From the Archives, 1997: Blair’s New Labour avalanche

First published in The Age on May 3, 1997

Next, 10 Downing Street

The 18-year Conservative era in British politics came crashing down yesterday, with the Labour Party, led by Mr Tony Blair, securing one of the biggest electoral victories in the nation’s history.

Tony Blair and his deputy leader, John Prescott, are greeted by supporters at a victory rally outside the Royal Festival Hall in London.Credit:AP

Mr Blair’s new Labour Party attracted a 10 per cent swing to wipe out the Conservatives’ political stranglehold on middle England that began under Margaret Thatcher. In a symbolic display of the change, Baroness Thatcher’s middle-class former seat of Finchley fell to Labour with a 15 per cent swing.

The defeat of the Major Government, which lost more than 170 seats, sent waves of despair and desperation through the Conservative Party. Mr Major announced he would step down as party leader and said he hoped a successor could be found quickly. Senior party members had urged him to stay for several months in an attempt to dampen tension between leadership contenders.

But the process of succession was thrown into disarray when the most likely candidate to replace Mr Major, the Defence Minister, Mr Michael Portillo, lost his safe seat after his vote collapsed by 17 per cent. He was one of six Cabinet members to lose their seats.

The first Tory MP to nominate for the party leadership was the Chancellor of the Exchequer in the Major Government, Mr Kenneth Clark.

Labour’s victory was the biggest electoral rout in Britain since a landslide win by the Liberals in 1906, and the Conservatives’ vote of 31.4 per cent was its lowest since 1832 when it was led by the Duke of Wellington. Labour’s majority is expected to be 180, considerably more than Baroness Thatcher ever secured. Her biggest majority, 144, came in 1983.

The Conservative Party has now been reduced to an exclusively England-based party. It lost all 11 of its seats in Scotland, and all eight in Wales. The Labour victory means that the Scottish and Welsh people will have a referendum on establishing a form of limited self-government under Mr Blair’s policy of devolution within Britain.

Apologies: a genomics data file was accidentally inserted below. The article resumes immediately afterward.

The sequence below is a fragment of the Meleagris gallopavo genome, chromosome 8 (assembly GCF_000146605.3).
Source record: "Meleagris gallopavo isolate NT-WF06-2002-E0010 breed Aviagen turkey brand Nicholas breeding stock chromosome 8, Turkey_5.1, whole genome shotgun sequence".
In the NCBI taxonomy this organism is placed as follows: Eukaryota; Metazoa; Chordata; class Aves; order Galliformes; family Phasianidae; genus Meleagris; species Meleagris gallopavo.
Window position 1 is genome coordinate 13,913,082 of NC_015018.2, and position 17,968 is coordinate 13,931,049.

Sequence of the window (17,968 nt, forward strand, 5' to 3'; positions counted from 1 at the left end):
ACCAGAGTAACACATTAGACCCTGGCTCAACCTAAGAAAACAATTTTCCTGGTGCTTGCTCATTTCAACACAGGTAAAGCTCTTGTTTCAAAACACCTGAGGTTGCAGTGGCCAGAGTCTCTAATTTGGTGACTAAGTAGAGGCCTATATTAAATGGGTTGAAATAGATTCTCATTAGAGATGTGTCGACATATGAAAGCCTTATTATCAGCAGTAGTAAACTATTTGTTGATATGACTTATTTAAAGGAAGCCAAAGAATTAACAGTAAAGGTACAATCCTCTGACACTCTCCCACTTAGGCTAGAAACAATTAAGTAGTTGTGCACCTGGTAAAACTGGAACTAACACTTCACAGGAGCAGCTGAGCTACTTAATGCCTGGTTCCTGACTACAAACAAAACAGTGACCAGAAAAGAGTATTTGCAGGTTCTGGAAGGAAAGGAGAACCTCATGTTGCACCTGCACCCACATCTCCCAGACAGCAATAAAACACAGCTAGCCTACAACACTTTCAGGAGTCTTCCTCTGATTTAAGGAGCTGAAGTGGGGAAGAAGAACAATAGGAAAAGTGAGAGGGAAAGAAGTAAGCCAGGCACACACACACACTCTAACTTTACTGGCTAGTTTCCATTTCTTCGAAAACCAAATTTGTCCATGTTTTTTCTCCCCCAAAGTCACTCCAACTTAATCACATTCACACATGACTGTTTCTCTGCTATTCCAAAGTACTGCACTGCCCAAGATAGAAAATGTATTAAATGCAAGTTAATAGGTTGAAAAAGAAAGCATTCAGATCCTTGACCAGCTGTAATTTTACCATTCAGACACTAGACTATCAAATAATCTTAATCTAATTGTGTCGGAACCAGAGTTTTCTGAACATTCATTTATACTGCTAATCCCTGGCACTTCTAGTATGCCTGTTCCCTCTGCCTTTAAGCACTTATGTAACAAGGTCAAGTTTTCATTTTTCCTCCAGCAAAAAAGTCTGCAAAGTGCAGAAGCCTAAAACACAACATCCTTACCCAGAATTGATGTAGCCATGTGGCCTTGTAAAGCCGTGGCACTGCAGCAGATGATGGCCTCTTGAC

Labour also cut a swathe through London. Of the 74 seats in the capital, the Conservatives were left with only 11.

This afternoon Mr Blair saw the Queen to accept his commission to form a government. He then headed to 10 Downing Street to appoint his Cabinet.

Mr Blair and his wife, Cherie Booth, broke with tradition and abandoned their car in Whitehall to walk to Number 10 from the end of Downing Street, greeting supporters as they went.

Within hours the new PM named the first members of his Cabinet: Mr John Prescott as his deputy with responsibilities for transport and the environment; Mr Gordon Brown as Chancellor of the Exchequer; Mr Robin Cook as Foreign Secretary; Ms Margaret Beckett as president of the Board of Trade; Mr David Blunkett as Education Secretary; Mr Jack Straw as Home Secretary; and Mr Deny Irvine as Lord Chancellor.

In his first speech as Prime Minister, Mr Blair said he would lead “a government of practical measures in pursuit of noble causes… Our ambition for ourselves is matched by our sense of compassion and decency, and duty towards other people. For 18 years, 18 long years, my party has been in opposition. It could only say, it could not do. Today we are charged with the deep responsibility of government. Today, enough of talking. It is time, now, to do.”

Earlier In the day, Mr Blair, 43, the youngest prime minister for almost 200 years, told cheering party workers: “A new dawn has broken, has it not? And it is wonderful. We always said that if we had the courage to change then we could do it. And we did it.” Still with the theme of caution that characterised his campaign, he said: “The British people have put their trust in us it is a moving and it is a humbling experience and the size of our majority now imposes a special sort of responsibility on us.”

Across town, Mr Major told a hushed gathering at Conservative central office “Tonight we have suffered a very bad defeat. Let us not pretend to ourselves it was anything other than what it was. Unless we accept it for what it was and look at it we will be less able to put it right.”

The Conservative Party chairman, Dr Brian Mawhinney, said he believed the Government could not have done anything else in the campaign.

“I think it’s quite clear to everyone that the events of tonight are not the result of the past five weeks, they are the result of the past five years.” he said

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